Former Sultan of Zanzibar leaves Portsmouth after 50 years by the seaside

The former monarch, 91, had previously been turned down when he asked to retire in Oman

The exile of the Sultan of Zanzibar Seyyid Jamshid Bin Abdullah arriving in London in 1964
The exile of the Sultan of Zanzibar Seyyid Jamshid Bin Abdullah arriving in London in 1964 Credit:  www.bridgemanimages.com

The balmy climes of England's South Coast have long been a popular retirement home for many pensioners. But after more than half a century of living quietly in Portsmouth, one of the coast’s more illustrious OAPs has decided that it is finally time for a change.

The Sultan of Zanzibar, 91, has been esconced in Portsmouth ever since a popular revolt deposed him from the east African island back in 1964.

Distantly related to the monarchs of the Gulf Sultanate of Oman, he was part of a long line of Omanis who had ruled over Zanzibar for nearly three centuries.

For the last 56 years, he has enjoyed a low-profile life in a modest house in the Portsmouth suburb of Southsea - known for its beaches and piers, if less so for its exiled monarchs.

On Monday, though, he jetted off to spend his final days in his ancestral homeland of Oman, which has finally granted him his long-standing request to retire.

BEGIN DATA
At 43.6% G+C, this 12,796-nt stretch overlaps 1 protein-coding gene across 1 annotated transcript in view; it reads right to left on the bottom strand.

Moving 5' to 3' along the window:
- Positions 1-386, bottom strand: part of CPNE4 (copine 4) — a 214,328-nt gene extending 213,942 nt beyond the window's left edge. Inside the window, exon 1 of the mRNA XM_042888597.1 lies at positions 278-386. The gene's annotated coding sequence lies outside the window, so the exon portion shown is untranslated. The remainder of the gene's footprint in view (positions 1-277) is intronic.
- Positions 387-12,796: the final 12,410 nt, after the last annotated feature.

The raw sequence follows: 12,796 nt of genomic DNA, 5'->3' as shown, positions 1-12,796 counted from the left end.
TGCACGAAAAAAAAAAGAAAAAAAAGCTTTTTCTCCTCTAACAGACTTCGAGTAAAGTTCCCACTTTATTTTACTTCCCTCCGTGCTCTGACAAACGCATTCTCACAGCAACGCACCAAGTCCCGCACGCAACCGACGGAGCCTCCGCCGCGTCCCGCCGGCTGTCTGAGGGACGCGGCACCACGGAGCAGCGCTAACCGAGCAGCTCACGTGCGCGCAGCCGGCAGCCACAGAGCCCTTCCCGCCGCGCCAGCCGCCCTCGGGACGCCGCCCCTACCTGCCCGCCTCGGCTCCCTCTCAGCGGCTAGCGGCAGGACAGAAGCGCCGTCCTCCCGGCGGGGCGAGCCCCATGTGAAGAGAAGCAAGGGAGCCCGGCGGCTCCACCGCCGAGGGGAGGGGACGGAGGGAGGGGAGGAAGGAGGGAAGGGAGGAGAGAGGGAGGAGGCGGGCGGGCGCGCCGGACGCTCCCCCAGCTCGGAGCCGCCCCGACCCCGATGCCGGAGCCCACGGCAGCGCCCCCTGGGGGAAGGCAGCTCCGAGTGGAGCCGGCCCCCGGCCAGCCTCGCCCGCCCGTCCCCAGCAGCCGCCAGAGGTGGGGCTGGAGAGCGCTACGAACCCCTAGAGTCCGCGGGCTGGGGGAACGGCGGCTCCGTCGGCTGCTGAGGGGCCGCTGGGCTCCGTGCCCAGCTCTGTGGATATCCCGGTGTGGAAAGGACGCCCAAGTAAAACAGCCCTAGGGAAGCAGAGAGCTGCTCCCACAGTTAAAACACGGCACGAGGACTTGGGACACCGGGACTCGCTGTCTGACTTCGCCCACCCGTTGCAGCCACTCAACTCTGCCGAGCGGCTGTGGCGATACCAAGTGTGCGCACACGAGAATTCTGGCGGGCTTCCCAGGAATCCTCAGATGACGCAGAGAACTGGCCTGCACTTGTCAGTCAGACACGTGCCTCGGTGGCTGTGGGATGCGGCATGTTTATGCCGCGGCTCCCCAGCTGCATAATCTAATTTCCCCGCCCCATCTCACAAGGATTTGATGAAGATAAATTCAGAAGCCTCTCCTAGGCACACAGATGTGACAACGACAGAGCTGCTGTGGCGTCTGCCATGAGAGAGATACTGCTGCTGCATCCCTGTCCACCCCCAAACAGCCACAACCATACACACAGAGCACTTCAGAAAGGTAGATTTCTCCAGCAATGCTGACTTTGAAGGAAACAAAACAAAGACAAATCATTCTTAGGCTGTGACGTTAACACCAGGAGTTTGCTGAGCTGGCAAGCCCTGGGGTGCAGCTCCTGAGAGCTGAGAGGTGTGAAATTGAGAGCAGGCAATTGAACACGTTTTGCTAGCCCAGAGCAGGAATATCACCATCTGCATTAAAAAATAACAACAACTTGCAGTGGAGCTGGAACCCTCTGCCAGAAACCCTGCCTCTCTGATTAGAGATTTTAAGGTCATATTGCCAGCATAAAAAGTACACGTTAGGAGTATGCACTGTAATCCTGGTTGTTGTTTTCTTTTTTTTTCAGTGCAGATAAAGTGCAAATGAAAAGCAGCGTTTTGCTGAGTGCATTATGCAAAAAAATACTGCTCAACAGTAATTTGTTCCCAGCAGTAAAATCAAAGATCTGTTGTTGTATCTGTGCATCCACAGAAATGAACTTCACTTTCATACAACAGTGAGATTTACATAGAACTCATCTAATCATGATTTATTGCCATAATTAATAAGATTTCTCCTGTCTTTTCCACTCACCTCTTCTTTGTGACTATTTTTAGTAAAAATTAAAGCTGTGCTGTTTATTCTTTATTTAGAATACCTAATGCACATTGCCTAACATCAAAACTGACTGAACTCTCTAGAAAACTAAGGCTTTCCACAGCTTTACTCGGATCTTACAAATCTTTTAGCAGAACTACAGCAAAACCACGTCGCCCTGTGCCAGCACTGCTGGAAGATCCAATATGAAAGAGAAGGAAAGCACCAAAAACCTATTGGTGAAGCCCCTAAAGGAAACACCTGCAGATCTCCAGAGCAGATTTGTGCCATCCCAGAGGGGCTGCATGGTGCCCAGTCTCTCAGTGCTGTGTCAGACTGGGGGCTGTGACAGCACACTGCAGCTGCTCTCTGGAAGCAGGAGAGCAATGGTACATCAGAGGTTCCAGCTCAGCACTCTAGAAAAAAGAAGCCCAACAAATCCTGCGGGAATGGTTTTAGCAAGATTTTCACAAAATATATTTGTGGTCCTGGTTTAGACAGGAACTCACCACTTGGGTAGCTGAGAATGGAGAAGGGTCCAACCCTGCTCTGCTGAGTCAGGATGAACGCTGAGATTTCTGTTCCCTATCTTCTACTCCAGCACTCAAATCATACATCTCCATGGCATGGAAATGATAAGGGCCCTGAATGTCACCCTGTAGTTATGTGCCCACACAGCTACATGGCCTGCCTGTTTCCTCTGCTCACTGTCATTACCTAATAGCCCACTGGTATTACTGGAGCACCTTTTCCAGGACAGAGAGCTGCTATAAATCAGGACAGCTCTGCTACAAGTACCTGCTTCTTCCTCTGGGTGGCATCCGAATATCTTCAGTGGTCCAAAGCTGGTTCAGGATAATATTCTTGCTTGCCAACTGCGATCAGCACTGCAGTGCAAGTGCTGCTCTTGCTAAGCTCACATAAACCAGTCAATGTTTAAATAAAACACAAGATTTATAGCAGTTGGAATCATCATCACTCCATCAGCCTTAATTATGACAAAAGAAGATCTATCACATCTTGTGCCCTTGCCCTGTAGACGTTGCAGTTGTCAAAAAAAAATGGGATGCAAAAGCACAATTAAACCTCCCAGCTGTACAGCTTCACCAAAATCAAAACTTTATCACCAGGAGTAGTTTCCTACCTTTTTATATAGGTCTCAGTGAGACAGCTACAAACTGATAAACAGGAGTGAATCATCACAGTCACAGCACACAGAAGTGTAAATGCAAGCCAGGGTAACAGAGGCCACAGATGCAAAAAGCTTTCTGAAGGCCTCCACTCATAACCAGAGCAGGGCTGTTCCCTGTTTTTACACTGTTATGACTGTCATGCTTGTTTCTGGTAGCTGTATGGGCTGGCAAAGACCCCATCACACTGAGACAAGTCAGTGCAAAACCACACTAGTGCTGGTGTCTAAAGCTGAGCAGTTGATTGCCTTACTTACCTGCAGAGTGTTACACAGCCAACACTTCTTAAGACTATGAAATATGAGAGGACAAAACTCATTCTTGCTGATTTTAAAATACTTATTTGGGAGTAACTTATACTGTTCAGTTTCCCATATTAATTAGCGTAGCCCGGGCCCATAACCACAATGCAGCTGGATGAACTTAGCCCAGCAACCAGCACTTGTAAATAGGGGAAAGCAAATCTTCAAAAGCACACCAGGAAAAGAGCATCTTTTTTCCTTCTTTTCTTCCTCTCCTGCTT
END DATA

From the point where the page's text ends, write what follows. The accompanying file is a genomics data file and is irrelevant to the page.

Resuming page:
While the Omani government has not officially commented on the move, it is understood that it had previously blocked Mr Abdullah's return on security grounds.

The Sultan has spent decades in the UK Credit: www.bridgemanimages.com

Tens of thousands of his former subjects live in the country after being granted citizenship in the 1970s and 1980s, and there were fears that his return might alter Oman's delicate politics.

“It is a private matter and we do not wish to announce it,” one government official told The National, the UAE-based English-language newspaper that first reported the move.

Yusuf Al-Shibly, 74, an Omani who was born in Zanzibar and now lives in Omani capital, Muscat, told The National: “We are delighted that Sultan Jamshid will be with us in the country in his last days. We are also grateful for the government of Oman to grant him his wish to retire here, which I think is based on humanitarian reasons.“

Mr Abdullah is a distant relative of the present sultan of Oman, Haitham bin Tarek, 64.

When he first arrived in Britain after the revolt in Zanzibar, he had an entourage of more than 60 staff and enjoyed a £1,500 per month allowance from the British government, which retained Zanzibar as a protectorate from 1890-1963.

After staying in two London hotels, a house was found for him at Southsea where he moved in with about a dozen royal retainers.  The move will be a chance to be closer to his sister, brother and seven children, who headed to Oman in the 1980s